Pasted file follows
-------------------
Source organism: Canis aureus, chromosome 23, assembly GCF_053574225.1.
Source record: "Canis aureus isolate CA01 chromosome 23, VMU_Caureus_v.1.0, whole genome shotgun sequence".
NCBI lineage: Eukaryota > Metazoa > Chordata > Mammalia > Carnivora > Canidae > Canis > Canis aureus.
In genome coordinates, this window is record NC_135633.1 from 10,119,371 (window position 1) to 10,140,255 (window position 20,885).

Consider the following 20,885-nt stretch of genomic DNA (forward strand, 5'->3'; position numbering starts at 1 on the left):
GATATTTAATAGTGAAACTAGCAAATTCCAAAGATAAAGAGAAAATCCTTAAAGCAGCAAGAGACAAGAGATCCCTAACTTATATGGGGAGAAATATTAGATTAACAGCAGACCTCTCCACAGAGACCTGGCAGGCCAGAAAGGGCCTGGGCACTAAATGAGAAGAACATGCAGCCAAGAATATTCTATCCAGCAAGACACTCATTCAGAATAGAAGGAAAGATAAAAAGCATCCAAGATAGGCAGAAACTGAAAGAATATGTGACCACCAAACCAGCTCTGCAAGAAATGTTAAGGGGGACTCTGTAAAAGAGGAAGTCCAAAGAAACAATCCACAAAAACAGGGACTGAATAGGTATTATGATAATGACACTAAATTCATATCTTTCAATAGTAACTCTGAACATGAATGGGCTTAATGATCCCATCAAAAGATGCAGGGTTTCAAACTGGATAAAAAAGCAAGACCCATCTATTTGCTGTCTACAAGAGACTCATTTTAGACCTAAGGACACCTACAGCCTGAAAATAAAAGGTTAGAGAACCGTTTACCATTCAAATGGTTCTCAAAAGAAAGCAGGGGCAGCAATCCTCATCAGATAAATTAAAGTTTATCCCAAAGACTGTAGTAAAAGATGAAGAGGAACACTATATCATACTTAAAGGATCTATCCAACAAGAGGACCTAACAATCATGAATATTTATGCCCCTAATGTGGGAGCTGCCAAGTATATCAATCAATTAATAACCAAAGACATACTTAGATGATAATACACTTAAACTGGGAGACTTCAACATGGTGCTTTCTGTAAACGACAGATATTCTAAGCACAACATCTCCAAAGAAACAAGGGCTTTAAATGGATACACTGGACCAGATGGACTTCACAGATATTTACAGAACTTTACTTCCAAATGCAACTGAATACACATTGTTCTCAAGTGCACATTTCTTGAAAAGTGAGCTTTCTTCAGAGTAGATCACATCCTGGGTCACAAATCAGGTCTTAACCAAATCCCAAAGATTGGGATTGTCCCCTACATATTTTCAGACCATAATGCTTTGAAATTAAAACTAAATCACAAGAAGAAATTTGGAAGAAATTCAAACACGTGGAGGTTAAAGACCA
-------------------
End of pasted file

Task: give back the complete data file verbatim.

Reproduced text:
Source organism: Canis aureus, chromosome 23, assembly GCF_053574225.1.
Source record: "Canis aureus isolate CA01 chromosome 23, VMU_Caureus_v.1.0, whole genome shotgun sequence".
NCBI lineage: Eukaryota > Metazoa > Chordata > Mammalia > Carnivora > Canidae > Canis > Canis aureus.
In genome coordinates, this window is record NC_135633.1 from 10,119,371 (window position 1) to 10,140,255 (window position 20,885).

Consider the following 20,885-nt stretch of genomic DNA (forward strand, 5'->3'; position numbering starts at 1 on the left):
GATATTTAATAGTGAAACTAGCAAATTCCAAAGATAAAGAGAAAATCCTTAAAGCAGCAAGAGACAAGAGATCCCTAACTTATATGGGGAGAAATATTAGATTAACAGCAGACCTCTCCACAGAGACCTGGCAGGCCAGAAAGGGCCTGGGCACTAAATGAGAAGAACATGCAGCCAAGAATATTCTATCCAGCAAGACACTCATTCAGAATAGAAGGAAAGATAAAAAGCATCCAAGATAGGCAGAAACTGAAAGAATATGTGACCACCAAACCAGCTCTGCAAGAAATGTTAAGGGGGACTCTGTAAAAGAGGAAGTCCAAAGAAACAATCCACAAAAACAGGGACTGAATAGGTATTATGATAATGACACTAAATTCATATCTTTCAATAGTAACTCTGAACATGAATGGGCTTAATGATCCCATCAAAAGATGCAGGGTTTCAAACTGGATAAAAAAGCAAGACCCATCTATTTGCTGTCTACAAGAGACTCATTTTAGACCTAAGGACACCTACAGCCTGAAAATAAAAGGTTAGAGAACCGTTTACCATTCAAATGGTTCTCAAAAGAAAGCAGGGGCAGCAATCCTCATCAGATAAATTAAAGTTTATCCCAAAGACTGTAGTAAAAGATGAAGAGGAACACTATATCATACTTAAAGGATCTATCCAACAAGAGGACCTAACAATCATGAATATTTATGCCCCTAATGTGGGAGCTGCCAAGTATATCAATCAATTAATAACCAAAGACATACTTAGATGATAATACACTTAAACTGGGAGACTTCAACATGGTGCTTTCTGTAAACGACAGATATTCTAAGCACAACATCTCCAAAGAAACAAGGGCTTTAAATGGATACACTGGACCAGATGGACTTCACAGATATTTACAGAACTTTACTTCCAAATGCAACTGAATACACATTGTTCTCAAGTGCACATTTCTTGAAAAGTGAGCTTTCTTCAGAGTAGATCACATCCTGGGTCACAAATCAGGTCTTAACCAAATCCCAAAGATTGGGATTGTCCCCTACATATTTTCAGACCATAATGCTTTGAAATTAAAACTAAATCACAAGAAGAAATTTGGAAGAAATTCAAACACGTGGAGGTTAAAGACCA